Do you use your gym form in everyday life?

6 May 2018

 

 

Do you focus on your technique at the gym? I assume that the answer is yes. Most people spend ages scrutinising every aspect of their form when it comes to exercises like deadlifts and squats. This is with good reason as when lifting weights with poor form you can seriously injure yourself. 

 

Does this carry on into your everyday life at home and at work? Do you drop a pen on the ground and then squat down with perfect form to pick it up or do you just bend over and pick it up without thinking about it? Do you use perfect form to put on your shoes or wash the dishes, keeping the back and neck straight? Do you squat down into and out of your chair or do you just flop down into it with careless abandon. When gardening do you take a break from bending over between sets or do you just stay stooped over for hours?

 

Here’s the challenge, should you choose to accept it. Every movement you do, think about your form, regardless of how light the thing you are picking up off the floor or how simple the movement seems.

At Muscle Therapy Australia we see a lot of people injuring themselves mostly without exercising at the gym. We see people aggravating their lower back discs by bending over to tie up their shoes. We see shoulder impingements from getting a jar out of the cupboard or putting a shirt on in the morning. The difference here is that when you are in the gym you are more likely to be aware of your posture and form than you are when you are doing a menial task at home or in the office. These tasks can be just as dangerous and cause injuries.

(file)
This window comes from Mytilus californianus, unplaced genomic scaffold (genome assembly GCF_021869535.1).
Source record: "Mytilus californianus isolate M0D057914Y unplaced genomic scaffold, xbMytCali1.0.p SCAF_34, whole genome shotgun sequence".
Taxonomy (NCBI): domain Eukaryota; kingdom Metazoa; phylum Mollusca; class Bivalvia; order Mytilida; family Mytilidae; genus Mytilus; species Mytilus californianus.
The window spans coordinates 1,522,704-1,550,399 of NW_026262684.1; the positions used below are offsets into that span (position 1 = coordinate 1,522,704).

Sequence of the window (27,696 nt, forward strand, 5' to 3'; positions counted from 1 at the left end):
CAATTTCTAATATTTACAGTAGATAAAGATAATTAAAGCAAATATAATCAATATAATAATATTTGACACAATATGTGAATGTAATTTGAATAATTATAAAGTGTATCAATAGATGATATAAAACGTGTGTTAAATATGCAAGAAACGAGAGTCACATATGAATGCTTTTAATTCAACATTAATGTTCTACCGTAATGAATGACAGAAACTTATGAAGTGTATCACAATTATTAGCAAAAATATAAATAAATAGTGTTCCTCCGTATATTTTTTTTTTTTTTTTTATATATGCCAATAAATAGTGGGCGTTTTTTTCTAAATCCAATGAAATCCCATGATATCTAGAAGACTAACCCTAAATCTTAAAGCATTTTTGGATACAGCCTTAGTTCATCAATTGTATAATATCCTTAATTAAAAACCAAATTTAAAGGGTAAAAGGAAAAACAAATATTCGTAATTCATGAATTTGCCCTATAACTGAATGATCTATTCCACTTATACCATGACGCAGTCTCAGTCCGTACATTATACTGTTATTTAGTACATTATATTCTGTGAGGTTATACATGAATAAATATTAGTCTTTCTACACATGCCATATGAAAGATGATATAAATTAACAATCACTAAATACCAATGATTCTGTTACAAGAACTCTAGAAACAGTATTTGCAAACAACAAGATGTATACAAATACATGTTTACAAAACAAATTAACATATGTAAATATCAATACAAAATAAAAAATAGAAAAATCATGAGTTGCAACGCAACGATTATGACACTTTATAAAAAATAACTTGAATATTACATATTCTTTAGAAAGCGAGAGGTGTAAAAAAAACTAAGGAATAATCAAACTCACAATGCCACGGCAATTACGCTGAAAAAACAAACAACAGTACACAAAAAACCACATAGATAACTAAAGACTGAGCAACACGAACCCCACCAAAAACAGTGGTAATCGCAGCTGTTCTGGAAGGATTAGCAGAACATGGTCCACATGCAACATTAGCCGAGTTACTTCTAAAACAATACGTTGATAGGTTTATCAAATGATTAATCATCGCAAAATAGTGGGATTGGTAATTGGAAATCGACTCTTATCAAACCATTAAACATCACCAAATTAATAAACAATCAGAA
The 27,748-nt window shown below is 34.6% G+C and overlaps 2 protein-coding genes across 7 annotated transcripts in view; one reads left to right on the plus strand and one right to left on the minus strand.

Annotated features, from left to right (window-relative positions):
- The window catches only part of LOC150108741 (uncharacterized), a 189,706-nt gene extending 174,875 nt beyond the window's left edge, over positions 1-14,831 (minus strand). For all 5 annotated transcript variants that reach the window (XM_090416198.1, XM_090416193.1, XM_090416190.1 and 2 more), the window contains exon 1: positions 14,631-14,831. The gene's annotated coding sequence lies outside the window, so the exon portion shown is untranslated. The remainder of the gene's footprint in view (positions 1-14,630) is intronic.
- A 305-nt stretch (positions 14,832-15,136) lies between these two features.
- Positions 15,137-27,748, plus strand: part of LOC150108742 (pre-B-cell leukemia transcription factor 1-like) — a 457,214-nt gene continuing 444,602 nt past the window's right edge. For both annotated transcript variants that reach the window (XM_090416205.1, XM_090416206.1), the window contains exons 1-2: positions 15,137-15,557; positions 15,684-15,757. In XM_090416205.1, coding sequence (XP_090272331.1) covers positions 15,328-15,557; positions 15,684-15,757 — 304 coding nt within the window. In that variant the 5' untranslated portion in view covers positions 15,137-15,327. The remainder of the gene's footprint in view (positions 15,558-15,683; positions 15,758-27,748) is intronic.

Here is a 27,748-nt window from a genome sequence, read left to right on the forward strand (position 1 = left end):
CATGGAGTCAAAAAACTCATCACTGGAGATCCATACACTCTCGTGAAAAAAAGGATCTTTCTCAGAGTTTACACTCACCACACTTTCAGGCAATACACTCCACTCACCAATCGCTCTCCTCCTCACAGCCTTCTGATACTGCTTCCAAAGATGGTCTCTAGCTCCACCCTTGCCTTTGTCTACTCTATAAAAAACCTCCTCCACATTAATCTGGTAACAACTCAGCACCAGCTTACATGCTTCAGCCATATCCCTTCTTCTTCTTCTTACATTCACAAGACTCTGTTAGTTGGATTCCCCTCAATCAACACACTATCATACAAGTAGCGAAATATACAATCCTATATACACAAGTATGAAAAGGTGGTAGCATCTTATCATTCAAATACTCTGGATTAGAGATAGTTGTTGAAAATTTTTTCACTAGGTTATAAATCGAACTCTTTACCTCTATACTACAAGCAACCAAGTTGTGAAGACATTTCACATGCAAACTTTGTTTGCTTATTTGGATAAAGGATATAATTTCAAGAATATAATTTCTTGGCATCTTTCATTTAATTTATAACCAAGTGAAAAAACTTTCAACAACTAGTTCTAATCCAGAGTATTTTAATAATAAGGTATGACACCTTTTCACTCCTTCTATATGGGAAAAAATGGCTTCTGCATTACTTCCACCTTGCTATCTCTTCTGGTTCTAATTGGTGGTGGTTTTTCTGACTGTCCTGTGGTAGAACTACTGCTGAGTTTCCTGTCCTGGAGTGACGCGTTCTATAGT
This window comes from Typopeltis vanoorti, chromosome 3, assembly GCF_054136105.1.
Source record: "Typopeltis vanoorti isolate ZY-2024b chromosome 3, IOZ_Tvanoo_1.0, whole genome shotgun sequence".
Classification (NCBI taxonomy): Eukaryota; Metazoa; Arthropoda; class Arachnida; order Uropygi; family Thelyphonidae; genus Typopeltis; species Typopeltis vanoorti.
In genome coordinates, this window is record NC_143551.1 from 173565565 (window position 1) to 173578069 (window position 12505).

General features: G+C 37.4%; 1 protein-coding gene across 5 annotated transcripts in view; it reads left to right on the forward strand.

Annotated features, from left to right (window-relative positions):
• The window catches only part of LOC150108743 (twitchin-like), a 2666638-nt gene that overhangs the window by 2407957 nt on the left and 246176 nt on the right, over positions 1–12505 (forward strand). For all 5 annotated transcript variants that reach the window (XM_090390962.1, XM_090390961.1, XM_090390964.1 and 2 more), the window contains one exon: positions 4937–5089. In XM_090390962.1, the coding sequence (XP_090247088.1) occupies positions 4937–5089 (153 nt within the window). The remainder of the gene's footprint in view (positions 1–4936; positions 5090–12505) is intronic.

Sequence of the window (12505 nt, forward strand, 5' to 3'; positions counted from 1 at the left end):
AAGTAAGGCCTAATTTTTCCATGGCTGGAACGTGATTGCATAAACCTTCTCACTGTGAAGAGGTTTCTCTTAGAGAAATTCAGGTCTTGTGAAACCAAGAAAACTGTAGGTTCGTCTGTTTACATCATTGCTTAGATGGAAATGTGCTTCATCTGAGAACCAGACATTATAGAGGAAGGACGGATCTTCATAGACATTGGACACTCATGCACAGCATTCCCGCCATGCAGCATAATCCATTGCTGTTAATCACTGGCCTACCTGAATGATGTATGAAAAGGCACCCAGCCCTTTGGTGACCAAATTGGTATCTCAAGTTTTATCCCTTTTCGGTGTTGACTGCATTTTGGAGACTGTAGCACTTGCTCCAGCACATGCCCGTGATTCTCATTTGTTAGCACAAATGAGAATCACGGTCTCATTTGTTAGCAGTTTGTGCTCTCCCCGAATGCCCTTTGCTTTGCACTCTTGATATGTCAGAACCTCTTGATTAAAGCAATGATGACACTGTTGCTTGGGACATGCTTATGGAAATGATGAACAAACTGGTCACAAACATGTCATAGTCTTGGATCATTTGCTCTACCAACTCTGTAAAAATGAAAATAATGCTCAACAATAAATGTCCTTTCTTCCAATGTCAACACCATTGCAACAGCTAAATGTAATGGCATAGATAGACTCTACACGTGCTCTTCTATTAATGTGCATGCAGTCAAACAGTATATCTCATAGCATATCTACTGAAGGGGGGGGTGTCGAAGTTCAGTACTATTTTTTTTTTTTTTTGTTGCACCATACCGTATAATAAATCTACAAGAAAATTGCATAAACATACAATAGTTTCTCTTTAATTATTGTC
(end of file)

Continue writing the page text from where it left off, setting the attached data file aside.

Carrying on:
Heres some tips to try at home or in the office:

 

  • when bending over to pick something up off the floor, even if it is only light like a pen, use a perfect form squat or deadlift to pick it up. The key here is keeping the spine straight or neutral. When you mindlessly and dynamically bend over to pick something up the risk of damaging a disc is really high, especially if you are twisting and bending forward. Ideally, if you have a back injury, you should never do this movement, unless you want a whole world of pain.